How Sustainable Are Lyocell Fabrics? A Life-Cycle Analysis
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Hey fellow impactful ninja ?
You may have noticed that Impactful Ninja is all about providing helpful information to make a positive impact on the world and society. And that we love to link back to where we found all the information for each of our posts.
Most of these links are informational-based for you to check out their primary sources with one click.
But some of these links are so-called "affiliate links" to products that we recommend.
First and foremost, because we believe that they add value to you. For example, when we wrote a post about the environmental impact of long showers, we came across an EPA recommendation to use WaterSense showerheads. So we linked to where you can find them. Or, for many of our posts, we also link to our favorite books on that topic so that you can get a much more holistic overview than one single blog post could provide.
And when there is an affiliate program for these products, we sign up for it. For example, as Amazon Associates, we earn from qualifying purchases.
First, and most importantly, we still only recommend products that we believe add value for you.
When you buy something through one of our affiliate links, we may earn a small commission - but at no additional costs to you.
And when you buy something through a link that is not an affiliate link, we won’t receive any commission but we’ll still be happy to have helped you.
When we find products that we believe add value to you and the seller has an affiliate program, we sign up for it.
When you buy something through one of our affiliate links, we may earn a small commission (at no extra costs to you).
And at this point in time, all money is reinvested in sharing the most helpful content with you. This includes all operating costs for running this site and the content creation itself.
You may have noticed by the way Impactful Ninja is operated that money is not the driving factor behind it. It is a passion project of mine and I love to share helpful information with you to make a positive impact on the world and society. However, it's a project in that I invest a lot of time and also quite some money.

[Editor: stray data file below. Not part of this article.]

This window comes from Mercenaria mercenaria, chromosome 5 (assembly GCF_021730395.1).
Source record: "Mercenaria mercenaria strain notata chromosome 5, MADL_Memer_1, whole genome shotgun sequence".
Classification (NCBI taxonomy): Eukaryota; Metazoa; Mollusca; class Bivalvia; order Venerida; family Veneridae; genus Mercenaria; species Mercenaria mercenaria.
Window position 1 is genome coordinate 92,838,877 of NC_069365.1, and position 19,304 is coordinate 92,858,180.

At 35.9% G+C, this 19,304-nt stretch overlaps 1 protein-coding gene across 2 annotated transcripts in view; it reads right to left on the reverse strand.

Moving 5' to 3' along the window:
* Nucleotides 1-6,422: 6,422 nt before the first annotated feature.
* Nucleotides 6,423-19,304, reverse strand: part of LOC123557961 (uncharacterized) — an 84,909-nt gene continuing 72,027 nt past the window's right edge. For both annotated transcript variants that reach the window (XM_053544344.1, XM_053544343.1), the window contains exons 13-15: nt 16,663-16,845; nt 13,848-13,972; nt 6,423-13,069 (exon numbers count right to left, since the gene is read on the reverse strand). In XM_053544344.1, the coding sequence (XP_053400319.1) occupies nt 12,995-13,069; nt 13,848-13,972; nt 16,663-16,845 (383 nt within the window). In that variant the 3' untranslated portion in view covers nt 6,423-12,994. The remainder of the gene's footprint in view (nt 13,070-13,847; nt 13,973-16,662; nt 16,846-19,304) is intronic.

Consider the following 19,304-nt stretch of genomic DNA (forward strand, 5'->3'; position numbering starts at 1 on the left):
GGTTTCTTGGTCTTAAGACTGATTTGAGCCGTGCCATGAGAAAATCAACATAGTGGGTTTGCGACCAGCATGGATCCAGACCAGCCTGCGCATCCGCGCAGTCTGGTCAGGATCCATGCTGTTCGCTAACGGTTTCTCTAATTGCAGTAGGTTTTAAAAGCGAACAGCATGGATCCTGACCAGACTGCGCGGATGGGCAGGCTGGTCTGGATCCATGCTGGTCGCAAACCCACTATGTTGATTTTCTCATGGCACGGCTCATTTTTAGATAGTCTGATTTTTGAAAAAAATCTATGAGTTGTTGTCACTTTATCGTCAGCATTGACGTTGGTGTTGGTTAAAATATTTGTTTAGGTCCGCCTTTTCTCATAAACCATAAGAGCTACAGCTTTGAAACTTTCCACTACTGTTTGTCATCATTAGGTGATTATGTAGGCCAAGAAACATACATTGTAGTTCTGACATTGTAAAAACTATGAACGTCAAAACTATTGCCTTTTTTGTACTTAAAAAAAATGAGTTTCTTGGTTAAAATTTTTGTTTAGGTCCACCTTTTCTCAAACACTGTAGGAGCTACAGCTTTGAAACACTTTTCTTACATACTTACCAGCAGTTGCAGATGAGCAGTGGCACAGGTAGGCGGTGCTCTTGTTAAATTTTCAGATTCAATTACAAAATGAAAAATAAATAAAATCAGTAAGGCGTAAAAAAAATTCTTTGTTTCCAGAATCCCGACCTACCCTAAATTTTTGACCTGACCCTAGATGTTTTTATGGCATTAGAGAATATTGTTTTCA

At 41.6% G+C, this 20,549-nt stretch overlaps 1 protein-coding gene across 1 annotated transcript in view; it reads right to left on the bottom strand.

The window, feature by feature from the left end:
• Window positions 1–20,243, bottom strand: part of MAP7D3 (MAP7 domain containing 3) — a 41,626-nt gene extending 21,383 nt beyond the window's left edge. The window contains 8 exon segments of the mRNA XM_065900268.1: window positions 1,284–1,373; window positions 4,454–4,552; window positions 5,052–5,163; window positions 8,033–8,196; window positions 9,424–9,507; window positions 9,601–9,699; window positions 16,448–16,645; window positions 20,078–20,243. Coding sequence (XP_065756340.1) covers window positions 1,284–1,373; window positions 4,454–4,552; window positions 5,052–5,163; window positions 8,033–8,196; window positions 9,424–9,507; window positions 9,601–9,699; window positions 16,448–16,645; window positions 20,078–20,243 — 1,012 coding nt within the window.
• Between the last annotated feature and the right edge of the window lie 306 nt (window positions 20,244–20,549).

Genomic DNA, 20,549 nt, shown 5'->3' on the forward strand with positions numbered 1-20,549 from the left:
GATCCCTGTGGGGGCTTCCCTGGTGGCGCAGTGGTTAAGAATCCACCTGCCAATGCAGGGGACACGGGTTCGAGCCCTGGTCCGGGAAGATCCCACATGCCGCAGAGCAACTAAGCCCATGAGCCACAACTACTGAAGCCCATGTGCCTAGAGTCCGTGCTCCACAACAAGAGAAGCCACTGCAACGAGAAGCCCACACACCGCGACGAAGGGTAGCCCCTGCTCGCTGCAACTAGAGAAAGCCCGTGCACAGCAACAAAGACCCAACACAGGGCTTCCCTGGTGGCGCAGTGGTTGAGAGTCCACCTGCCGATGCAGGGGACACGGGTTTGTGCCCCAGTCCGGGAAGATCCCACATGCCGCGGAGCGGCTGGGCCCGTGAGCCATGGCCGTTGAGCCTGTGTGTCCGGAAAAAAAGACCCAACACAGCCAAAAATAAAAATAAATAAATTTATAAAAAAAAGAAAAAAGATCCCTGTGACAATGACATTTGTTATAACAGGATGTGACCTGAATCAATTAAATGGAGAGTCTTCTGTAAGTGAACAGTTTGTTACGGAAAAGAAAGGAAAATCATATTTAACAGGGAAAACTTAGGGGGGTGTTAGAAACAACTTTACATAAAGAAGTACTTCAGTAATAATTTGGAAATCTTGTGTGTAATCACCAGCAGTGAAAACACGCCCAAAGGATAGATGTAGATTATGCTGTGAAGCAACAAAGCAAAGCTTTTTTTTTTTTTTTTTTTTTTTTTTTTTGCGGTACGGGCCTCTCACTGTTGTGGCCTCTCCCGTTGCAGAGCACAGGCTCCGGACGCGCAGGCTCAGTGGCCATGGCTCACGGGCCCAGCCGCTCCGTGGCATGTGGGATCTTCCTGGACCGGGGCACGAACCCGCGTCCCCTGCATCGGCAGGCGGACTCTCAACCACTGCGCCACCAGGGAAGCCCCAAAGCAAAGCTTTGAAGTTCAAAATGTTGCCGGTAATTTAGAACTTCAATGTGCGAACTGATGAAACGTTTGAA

Eventually, my dream is to one day turn this passion project into my full-time job and provide even more helpful information. But that's still a long time to go.
Lyocell is a semi-synthetic fiber, which seems to, regarding sustainability, marry the best of both worlds: natural and artificial fibers. The manufacturing process, which uses advanced synthetic substances, creates a durable fabric that doesn’t require washing frequently – telltale signs of the material’s sustainability. So we had to ask: How sustainable are lyocell fabrics?
Lyocell is generally a sustainable fabric. It is made with cellulose fibers that grow rapidly and replenish sustainably and the fabric is long-lasting, reusable and biodegradable. However, both manufacturing and transporting of lyocell fabrics is relatively energy-intensive.
In this article, we’ll walk you through the life-cycle of lyocell fabrics used for clothes and bedding. Then, we evaluate its sustainability, potential, and shortfalls. And in the end, we’ll show you tips for buying sustainable products made with lyocell fabrics.
Here’s How We Assessed the Sustainability of Lyocell Fabrics
Lyocell fabric is generally considered a sustainable material, with lesser adverse environmental effects than other commonly used fabrics, like cotton, viscose, or polyester.
“Sustainable: The ability to be maintained at a certain rate or level | Avoidance of the depletion of natural resources in order to maintain an ecological balance”Oxford Dictionary
Lyocell is a semi-synthetic fabric made with regenerated cellulose fibers and dissolvent chemicals:
- In most cases, the cellulose fibers come from eucalyptus wood, but they can also come from other woods like oak, birch, beech, or bamboo.
- The chemical solvents used in making lyocell are non-toxic and can be reused over and over.
Lyocell fiber is classified as a type of rayon – a group of regenerated cellulose fibers:
- Viscose is considered the 1st generation of rayon
- Modal is considered the 2nd generation of rayon